In 2009 a man named Alonzo King was taken under arrest and charged with assault, during this arrest the police took a swab and matched his DNA to an unsolved rape. Mr. King was not taken under arrest for the rape, nor was he believed to be involved at the time of the arrest. He was charged, prosecuted, and found guilty of the rape. His attorney's filed an appeal under the fourth amendment of illegal search and seizure.
The court has decided that DNA swabs are no different than taking a photograph and fingerprints. It is only a source of identification. Really? Giving the government bodily fluids is just another source of making an ID?
Scalia joined with the more liberal wing of the court and said this in his dissent:
"The Fourth Amendment forbids searching a person for evidence of a crime when there is no basis for believing the person is guilty of the crime or is in possession of incriminating evidence," Scalia said. "That prohibition is categorical and without exception; it lies at the very heart of the Fourth Amendment."But my favorite has to be:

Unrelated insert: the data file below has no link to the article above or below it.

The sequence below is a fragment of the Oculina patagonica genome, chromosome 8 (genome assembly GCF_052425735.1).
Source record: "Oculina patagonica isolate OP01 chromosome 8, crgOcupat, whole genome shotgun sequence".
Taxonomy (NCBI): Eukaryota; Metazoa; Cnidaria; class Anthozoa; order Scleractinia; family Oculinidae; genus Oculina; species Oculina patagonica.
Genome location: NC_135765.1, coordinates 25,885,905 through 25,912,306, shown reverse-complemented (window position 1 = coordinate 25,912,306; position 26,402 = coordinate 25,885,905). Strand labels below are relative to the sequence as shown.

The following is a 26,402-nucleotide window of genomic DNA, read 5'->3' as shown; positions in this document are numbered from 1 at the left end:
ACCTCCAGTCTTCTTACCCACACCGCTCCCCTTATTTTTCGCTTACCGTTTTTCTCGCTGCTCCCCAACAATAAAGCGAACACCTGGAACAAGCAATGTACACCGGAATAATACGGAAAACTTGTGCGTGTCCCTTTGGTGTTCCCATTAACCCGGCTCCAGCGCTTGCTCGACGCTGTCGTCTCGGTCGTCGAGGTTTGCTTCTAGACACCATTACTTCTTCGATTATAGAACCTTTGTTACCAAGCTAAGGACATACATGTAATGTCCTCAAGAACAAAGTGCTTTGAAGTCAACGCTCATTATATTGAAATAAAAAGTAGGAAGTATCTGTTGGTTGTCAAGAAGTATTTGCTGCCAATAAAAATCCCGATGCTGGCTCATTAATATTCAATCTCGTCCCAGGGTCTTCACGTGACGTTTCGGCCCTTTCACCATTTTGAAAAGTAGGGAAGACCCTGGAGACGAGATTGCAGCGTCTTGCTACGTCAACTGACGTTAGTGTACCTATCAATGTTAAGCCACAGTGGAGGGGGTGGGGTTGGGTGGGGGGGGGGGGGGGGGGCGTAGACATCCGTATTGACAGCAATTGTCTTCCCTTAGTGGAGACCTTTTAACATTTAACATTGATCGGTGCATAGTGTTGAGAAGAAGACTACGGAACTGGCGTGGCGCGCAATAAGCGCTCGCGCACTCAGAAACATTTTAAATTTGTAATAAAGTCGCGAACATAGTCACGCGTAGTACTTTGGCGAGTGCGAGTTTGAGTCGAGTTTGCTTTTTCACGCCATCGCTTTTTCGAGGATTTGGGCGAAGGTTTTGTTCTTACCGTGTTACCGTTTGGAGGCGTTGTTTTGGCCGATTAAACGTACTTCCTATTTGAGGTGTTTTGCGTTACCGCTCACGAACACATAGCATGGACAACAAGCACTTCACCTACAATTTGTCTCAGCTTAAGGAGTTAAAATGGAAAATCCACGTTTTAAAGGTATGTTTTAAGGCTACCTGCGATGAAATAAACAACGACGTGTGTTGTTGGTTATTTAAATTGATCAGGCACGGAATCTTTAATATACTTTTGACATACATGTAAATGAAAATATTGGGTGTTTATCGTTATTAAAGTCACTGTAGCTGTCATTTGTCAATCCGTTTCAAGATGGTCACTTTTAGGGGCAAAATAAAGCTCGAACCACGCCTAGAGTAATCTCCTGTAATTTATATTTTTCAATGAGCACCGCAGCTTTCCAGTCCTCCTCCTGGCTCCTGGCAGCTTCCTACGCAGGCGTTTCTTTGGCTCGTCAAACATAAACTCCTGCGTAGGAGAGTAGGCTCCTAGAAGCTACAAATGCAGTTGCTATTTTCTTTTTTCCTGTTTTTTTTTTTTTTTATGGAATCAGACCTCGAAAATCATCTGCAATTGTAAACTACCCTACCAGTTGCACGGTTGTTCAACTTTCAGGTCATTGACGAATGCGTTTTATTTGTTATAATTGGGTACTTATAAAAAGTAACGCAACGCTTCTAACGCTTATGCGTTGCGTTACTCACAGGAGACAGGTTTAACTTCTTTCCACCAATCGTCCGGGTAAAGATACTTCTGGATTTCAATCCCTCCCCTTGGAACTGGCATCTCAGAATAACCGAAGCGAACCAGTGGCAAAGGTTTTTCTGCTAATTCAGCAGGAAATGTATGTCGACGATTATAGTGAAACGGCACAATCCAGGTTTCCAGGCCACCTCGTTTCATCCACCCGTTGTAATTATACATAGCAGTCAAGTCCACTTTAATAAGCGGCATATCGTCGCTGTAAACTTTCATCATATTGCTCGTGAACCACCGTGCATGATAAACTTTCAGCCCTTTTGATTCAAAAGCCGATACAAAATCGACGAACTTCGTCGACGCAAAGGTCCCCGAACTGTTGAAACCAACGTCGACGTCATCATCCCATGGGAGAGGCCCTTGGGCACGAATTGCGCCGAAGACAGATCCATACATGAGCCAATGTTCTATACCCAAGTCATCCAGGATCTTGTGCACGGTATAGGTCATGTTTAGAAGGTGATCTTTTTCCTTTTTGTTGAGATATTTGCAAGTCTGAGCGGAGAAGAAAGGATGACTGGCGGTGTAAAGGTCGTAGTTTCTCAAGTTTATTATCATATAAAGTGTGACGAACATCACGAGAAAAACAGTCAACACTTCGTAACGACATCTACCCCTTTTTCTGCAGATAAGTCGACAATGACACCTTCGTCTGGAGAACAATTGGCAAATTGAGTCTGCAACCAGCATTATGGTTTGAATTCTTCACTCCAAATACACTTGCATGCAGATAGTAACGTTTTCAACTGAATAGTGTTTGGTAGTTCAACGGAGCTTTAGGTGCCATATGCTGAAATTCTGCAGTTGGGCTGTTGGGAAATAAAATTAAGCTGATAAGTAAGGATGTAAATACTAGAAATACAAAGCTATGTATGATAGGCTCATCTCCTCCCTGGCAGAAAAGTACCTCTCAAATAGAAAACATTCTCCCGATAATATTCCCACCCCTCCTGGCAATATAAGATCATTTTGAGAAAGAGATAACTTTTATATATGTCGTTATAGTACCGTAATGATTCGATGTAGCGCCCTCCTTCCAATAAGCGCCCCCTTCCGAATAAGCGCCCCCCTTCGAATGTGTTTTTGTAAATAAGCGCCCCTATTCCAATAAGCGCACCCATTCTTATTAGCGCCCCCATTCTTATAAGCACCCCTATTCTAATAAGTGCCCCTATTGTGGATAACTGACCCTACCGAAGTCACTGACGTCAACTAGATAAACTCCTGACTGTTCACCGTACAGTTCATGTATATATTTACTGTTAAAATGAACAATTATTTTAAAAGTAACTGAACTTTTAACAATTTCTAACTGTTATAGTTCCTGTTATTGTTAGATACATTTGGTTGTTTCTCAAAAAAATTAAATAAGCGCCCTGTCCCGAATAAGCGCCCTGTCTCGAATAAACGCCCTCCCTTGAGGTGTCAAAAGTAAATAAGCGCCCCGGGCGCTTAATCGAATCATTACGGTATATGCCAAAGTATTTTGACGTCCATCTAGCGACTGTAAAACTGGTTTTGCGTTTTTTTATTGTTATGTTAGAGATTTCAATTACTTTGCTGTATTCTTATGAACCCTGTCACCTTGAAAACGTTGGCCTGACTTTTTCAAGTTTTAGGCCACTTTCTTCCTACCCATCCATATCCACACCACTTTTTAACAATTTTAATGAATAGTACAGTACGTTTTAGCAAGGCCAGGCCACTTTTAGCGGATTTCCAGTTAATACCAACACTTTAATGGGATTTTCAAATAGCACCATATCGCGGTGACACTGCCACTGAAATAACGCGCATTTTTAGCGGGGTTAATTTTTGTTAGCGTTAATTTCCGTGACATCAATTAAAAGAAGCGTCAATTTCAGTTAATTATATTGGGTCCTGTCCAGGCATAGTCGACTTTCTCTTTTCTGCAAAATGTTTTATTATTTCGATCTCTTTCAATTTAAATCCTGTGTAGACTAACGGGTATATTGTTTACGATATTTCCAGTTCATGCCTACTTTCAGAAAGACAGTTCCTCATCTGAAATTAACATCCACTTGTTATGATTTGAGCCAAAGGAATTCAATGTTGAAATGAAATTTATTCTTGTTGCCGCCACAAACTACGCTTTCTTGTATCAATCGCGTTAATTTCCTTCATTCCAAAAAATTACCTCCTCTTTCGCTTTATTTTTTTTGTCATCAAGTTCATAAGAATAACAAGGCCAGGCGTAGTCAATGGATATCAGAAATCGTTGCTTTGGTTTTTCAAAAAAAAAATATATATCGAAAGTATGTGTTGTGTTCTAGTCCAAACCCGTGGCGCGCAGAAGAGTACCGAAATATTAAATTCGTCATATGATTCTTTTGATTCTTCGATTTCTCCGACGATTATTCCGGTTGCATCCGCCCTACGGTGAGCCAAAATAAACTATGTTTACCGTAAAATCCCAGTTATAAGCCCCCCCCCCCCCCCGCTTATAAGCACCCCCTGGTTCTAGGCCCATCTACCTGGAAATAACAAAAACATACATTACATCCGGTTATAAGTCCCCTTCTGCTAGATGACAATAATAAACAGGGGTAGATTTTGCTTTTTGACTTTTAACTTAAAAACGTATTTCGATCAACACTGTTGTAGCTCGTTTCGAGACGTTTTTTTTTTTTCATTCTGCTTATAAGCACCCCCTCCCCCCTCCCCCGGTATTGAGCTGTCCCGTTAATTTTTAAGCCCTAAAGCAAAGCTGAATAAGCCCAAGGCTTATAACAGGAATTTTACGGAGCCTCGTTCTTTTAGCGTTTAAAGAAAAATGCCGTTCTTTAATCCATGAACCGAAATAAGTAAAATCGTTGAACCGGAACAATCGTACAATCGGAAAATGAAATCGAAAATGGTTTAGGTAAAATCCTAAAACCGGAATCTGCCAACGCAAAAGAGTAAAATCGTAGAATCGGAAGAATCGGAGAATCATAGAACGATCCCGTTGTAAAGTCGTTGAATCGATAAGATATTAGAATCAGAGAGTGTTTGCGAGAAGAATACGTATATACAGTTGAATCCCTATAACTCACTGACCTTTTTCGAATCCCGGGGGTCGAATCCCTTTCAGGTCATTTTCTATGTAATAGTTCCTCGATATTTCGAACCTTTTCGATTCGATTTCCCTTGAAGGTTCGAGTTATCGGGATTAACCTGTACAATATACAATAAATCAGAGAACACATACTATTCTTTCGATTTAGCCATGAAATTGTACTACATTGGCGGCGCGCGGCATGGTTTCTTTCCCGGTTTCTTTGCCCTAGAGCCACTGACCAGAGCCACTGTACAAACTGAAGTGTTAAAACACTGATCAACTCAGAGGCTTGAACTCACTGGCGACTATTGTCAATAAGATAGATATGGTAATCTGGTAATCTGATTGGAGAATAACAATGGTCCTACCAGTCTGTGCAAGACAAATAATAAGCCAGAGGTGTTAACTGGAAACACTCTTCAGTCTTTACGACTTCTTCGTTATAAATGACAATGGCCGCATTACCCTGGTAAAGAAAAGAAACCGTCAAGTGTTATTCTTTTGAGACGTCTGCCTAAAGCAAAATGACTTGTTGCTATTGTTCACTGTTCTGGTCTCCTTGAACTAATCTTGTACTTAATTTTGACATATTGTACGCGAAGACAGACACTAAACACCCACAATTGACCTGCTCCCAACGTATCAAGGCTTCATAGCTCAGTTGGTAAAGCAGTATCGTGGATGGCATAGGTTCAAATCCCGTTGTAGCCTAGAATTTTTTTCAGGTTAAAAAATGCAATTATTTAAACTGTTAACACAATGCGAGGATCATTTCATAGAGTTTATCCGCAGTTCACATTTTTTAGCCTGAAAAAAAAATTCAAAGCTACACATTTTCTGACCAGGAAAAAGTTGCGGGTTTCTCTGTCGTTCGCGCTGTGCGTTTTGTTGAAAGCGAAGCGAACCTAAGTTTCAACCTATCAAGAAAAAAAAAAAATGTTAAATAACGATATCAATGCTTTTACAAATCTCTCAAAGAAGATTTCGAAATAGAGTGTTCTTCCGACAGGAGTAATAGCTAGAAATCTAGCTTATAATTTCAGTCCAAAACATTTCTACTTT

Doesn't those on the court understand how this can be abused? Now, it seems pretty obvious that King is indeed a rapist. I have zero sympathy for him, zero. But he isn't really the point. These cases are always about something bigger than person who brought the case. When he was arrested, there doesn't seem to be that there was evidence he was guilty of committing this rape. So why would they have right to take his DNA? The entire point of our justice system is the presumption of innocence. By automatically taking DNA swabs of every person who is arrested we have forgone that presumption and walking towards something that will no longer resemble our justice system.
What is so odd is that it seems that the deciding vote came from Justice Stephen Breyer. Strange bed fellows indeed.
But sadly we have gotten to the point in this country that the government's desires and needs are now over taking our rights. This government was built on the rights of the individual being paramount. That seems to no longer exist.